The countdown has begun for Congress to raise the debt limit before the government runs out of money to pay its bills.
The limit went back into effect on Saturday, after Congress voted last year to suspend the debt limit until March 2nd.
But that doesn’t mean there is a crisis — yet.
Last month, Treasury Secretary Steve Mnuchin wrote a letter to Congress saying Treasury plans to use “extraordinary measures” to keep the government from defaulting on its obligations.
“Honoring the full faith and credit of the United States is a critical commitment. I encourage Congress to raise the debt limit,” said Mnuchin in the letter.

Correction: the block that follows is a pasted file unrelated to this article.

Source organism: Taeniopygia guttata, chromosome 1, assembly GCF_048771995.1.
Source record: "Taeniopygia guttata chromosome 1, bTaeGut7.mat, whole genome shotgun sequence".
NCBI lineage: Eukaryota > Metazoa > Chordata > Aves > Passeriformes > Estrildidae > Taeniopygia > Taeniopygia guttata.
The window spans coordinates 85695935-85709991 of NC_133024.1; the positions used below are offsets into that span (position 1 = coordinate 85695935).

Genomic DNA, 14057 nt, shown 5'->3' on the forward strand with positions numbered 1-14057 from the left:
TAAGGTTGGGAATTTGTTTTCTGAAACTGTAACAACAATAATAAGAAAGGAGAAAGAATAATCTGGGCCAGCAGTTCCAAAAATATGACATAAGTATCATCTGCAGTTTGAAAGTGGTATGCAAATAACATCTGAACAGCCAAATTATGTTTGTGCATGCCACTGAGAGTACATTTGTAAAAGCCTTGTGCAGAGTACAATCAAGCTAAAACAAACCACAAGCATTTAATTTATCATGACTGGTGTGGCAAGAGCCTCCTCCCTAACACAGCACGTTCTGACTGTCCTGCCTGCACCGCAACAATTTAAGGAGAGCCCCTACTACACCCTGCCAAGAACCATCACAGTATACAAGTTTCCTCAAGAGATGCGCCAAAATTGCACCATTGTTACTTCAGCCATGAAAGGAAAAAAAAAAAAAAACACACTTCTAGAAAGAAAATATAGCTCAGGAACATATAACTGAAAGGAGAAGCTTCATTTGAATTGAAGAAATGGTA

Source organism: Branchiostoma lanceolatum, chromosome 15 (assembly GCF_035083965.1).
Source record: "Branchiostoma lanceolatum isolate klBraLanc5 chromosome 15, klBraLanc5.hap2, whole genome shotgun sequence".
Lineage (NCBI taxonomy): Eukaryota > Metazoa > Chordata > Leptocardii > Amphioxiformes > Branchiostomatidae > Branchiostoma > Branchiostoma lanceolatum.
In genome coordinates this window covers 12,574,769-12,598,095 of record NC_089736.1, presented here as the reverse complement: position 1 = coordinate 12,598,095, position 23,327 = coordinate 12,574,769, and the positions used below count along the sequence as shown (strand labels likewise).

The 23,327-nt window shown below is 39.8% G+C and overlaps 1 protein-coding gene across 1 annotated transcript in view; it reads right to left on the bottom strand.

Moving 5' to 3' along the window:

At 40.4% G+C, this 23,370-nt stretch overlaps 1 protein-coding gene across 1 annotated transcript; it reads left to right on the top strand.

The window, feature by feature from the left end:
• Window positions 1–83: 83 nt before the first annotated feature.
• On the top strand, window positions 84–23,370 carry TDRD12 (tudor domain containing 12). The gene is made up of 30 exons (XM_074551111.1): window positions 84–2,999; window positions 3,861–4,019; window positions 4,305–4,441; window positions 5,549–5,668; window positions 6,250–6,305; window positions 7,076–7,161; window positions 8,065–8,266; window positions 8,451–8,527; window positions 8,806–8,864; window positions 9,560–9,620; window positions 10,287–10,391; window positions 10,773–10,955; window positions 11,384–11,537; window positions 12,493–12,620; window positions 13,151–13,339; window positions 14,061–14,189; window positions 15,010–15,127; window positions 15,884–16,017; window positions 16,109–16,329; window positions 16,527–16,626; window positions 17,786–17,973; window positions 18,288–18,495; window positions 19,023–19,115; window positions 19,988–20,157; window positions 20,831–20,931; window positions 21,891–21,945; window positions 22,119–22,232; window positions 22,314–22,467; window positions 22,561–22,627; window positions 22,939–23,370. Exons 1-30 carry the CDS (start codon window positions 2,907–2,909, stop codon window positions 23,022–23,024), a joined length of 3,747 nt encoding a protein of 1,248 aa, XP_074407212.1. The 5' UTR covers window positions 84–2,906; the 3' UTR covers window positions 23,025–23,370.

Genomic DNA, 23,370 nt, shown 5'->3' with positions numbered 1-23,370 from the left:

‘Exactly where we should be six months out’
We don’t know exactly when Treasury could run out of cash. The Congressional Budget Office said it expects Treasury to run out of money this fall — near the end of this fiscal year or early in the next one. If Congress does not act by then, the U.S. could default on its debts.
Republican Congressman Patrick McHenry told Yahoo Finance lawmakers are “exactly where we should be six months out.”
Lawmakers will have their hands full at the end of September when Congress also must fund the government avoid a shutdown and strike a deal to avoid automatic spending cuts.
“I’m modestly optimistic that we’ll be able to wrestle this with less drama than what we’ve experienced politically over the last couple months,” said McHenry, ranking member on the House Financial Services Committee.
Jessica is a D.C.-based reporter for Yahoo Finance. Follow her on Twitter.